News from the Cats of Salmon Brook Farms
Mr. Nano has been occupied with important duties this month, so he has assigned Mr. Marcus and Mr. Lucio the task of filing the June report. The farm photographer was sent out to provide documentation on activities they have seen.
Without further ado, Mr. Nano presents Resident Feline Correspondents Marcus and Lucio, and their report for June, 2017.
We have observed the transition in the weather from cool and wet to drier and sunnier. The mornings are still deliciously cool and pleasant, and often accompanied by the missives of small birds outside the office window as they cling to strong-stemmed plants and eat the seeds from neighboring dandelions. We have noted with alarm the distinct drop off in the number of bees, especially honeybees, this spring, which we attribute to wetter and cooler than usual weather. Although there is much clover growing amid the grassy areas, few honeybees have been sighted feeding on it.
The vineyards and garden are now receiving much attention as the season progresses. Tomatoes, corn, peppers and a few eggplants starts have already gone in, soon to be followed by squash, cucumbers, red cabbage and broccoli this weekend.
The table grapes and pinot noir produced many flowering clusters, and barring hail or other calamities, should produce a good crop, and perhaps some good wine, this autumn.
Flowers continue to bloom in succession, both domestic and wild, presenting a visual feast from any window. The heirloom roses on the north border provide a riot of color in June. They bloom but once a season, unlike our other roses.
Cherries are now coming into season, along with blueberries, native trailing blackberries, strawberries and raspberries, providing delicious, healthy deserts.
We would like to end this report with Michael’s Tree. Planted in honor of GP Cox’s son Michael, USMC. GP runs the site Pacific Paratrooper, dedicated to Pacific War era information.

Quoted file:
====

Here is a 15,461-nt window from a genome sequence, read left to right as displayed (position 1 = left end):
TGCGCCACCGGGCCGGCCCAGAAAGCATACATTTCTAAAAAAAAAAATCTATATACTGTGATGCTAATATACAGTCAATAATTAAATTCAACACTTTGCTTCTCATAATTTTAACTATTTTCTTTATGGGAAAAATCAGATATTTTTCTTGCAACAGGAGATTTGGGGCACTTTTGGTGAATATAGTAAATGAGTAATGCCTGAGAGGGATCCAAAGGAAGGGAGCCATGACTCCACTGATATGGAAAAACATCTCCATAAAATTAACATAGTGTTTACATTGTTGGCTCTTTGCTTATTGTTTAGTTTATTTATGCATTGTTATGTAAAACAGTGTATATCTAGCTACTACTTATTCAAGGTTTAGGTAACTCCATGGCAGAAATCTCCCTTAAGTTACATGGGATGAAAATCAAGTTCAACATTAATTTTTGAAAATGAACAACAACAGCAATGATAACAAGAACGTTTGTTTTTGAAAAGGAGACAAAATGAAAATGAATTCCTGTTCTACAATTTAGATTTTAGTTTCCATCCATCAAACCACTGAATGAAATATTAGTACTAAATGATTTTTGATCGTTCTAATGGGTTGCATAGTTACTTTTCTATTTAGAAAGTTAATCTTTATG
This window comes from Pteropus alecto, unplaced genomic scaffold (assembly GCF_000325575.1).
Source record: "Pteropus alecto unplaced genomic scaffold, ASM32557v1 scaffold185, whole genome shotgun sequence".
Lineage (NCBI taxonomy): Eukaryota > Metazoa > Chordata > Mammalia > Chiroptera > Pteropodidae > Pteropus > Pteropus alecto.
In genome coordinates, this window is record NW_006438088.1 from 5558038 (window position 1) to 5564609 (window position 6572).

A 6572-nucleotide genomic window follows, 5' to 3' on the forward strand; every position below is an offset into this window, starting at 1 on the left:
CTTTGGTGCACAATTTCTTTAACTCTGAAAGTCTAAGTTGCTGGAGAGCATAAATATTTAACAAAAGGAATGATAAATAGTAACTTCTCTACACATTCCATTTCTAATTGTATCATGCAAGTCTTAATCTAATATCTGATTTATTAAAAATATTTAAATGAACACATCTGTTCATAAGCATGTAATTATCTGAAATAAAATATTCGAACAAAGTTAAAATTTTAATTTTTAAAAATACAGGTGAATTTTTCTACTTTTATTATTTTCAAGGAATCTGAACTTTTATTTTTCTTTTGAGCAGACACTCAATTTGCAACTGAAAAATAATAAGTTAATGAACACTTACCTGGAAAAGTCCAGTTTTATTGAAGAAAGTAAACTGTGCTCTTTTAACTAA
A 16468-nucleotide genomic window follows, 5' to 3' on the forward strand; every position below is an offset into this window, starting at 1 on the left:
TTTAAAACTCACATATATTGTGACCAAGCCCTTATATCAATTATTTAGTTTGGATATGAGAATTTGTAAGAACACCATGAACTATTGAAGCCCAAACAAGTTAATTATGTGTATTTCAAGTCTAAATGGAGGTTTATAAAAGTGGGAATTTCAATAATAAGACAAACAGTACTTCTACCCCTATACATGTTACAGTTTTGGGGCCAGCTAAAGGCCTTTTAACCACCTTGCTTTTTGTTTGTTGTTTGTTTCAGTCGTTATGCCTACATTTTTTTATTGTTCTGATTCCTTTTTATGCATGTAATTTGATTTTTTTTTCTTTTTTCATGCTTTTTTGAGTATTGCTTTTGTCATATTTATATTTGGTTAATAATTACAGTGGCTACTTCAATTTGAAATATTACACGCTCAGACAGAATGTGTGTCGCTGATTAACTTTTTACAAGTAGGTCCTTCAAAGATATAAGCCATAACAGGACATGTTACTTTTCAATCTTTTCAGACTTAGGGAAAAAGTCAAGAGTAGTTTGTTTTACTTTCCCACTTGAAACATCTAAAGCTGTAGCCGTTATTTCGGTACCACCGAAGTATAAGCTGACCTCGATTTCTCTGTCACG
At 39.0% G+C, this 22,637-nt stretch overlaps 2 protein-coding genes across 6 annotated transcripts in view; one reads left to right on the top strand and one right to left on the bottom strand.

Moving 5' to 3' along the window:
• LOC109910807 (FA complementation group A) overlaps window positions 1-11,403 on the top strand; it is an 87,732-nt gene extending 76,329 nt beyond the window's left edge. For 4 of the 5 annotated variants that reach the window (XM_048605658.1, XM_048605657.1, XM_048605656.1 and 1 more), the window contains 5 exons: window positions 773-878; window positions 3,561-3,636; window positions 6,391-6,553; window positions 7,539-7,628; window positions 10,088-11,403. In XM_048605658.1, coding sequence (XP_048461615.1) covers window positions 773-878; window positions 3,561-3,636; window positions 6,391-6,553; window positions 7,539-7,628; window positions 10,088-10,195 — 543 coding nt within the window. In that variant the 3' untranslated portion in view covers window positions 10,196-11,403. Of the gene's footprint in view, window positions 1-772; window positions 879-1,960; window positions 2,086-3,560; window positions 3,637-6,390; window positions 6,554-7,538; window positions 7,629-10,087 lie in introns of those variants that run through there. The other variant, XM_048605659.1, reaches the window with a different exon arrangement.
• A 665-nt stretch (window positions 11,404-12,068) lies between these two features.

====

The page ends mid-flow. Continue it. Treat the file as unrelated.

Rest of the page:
We wish our readers a pleasant day and evening ahead, wherever you may be.
– Resident Feline Correspondents Mr. Marcus and Mr. Lucio
Music news (schedule posted on the Performance Schedule page)
For those readers who are new or catching up, the Salmon Brook Farms YouTube channel now has content, and our first Tiny Farm Concerts one song music video was posted at the end of March. I am 14 years older and a good bit more grey since my first and only CD was released back in 2003, but still in the saddle. It has been an interesting ride, with more to come! I have received a request for a video of “Believe in Tomorrow” from the Keepsake CD, so that task is still in my work queue, which gets longer and harder to keep up with in summer. I have no new videos for June due to all the activity here, but do keep an eye on more content appearing in July.
For those who have missed previous posts and wish to view the channel content, here are links to the previous two videos.
The Orchard, our distributor, has placed some of our music from the Keepsake CD on YouTube. Anyone wishing to see the entire track listing and stories behind the songs should visit my personal page under MUSIC in the menu at the top of this post. Depending on what country you live in, the music placed on YouTube by The Orchard may be blocked. Readers can also access some songs from the CD via the old IUMA archive site. See https://archive.org/details/iuma-lavinia_ross
In the meantime, in your area, wherever you may be, please do all you can to help keep your own local music alive. Go out and see someone you don’t know, host a house concert, download songs or buy CDs. Or even just stop for a minute to hear someone at a Farmers’ Market. Live, local musicians provide a wealth of talent most people will never hear about in this age of iPods, Internet and TV.
Bookings and home-grown produce:
Lavinia and Rick Ross
Salmon Brook Records / Salmon Brook Farms